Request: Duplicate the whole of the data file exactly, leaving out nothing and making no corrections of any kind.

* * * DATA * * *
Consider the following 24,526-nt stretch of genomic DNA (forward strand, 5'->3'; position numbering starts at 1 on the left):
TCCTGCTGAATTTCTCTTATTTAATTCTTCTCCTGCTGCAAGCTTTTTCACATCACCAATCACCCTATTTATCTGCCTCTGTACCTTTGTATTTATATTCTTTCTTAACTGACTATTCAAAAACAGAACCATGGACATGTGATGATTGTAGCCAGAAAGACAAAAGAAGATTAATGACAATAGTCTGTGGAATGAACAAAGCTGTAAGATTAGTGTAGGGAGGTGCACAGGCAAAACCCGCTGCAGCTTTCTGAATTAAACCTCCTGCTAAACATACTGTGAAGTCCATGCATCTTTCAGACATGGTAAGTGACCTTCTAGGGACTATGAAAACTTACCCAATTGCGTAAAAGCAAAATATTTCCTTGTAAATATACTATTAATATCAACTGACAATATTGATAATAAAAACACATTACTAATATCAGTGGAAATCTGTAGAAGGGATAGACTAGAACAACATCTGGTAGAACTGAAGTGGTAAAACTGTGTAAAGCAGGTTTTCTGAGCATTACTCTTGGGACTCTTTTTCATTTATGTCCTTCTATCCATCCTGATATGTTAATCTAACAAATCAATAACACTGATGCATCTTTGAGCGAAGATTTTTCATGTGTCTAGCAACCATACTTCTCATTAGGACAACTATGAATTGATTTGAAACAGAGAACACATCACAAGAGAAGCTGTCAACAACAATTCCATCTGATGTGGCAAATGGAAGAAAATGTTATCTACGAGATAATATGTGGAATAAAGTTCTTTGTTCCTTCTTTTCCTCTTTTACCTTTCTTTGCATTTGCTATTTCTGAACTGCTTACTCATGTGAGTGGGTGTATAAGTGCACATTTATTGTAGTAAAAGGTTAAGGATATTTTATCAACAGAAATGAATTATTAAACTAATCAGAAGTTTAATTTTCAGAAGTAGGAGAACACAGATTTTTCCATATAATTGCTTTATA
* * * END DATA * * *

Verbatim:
Consider the following 24,526-nt stretch of genomic DNA (forward strand, 5'->3'; position numbering starts at 1 on the left):
TCCTGCTGAATTTCTCTTATTTAATTCTTCTCCTGCTGCAAGCTTTTTCACATCACCAATCACCCTATTTATCTGCCTCTGTACCTTTGTATTTATATTCTTTCTTAACTGACTATTCAAAAACAGAACCATGGACATGTGATGATTGTAGCCAGAAAGACAAAAGAAGATTAATGACAATAGTCTGTGGAATGAACAAAGCTGTAAGATTAGTGTAGGGAGGTGCACAGGCAAAACCCGCTGCAGCTTTCTGAATTAAACCTCCTGCTAAACATACTGTGAAGTCCATGCATCTTTCAGACATGGTAAGTGACCTTCTAGGGACTATGAAAACTTACCCAATTGCGTAAAAGCAAAATATTTCCTTGTAAATATACTATTAATATCAACTGACAATATTGATAATAAAAACACATTACTAATATCAGTGGAAATCTGTAGAAGGGATAGACTAGAACAACATCTGGTAGAACTGAAGTGGTAAAACTGTGTAAAGCAGGTTTTCTGAGCATTACTCTTGGGACTCTTTTTCATTTATGTCCTTCTATCCATCCTGATATGTTAATCTAACAAATCAATAACACTGATGCATCTTTGAGCGAAGATTTTTCATGTGTCTAGCAACCATACTTCTCATTAGGACAACTATGAATTGATTTGAAACAGAGAACACATCACAAGAGAAGCTGTCAACAACAATTCCATCTGATGTGGCAAATGGAAGAAAATGTTATCTACGAGATAATATGTGGAATAAAGTTCTTTGTTCCTTCTTTTCCTCTTTTACCTTTCTTTGCATTTGCTATTTCTGAACTGCTTACTCATGTGAGTGGGTGTATAAGTGCACATTTATTGTAGTAAAAGGTTAAGGATATTTTATCAACAGAAATGAATTATTAAACTAATCAGAAGTTTAATTTTCAGAAGTAGGAGAACACAGATTTTTCCATATAATTGCTTTATA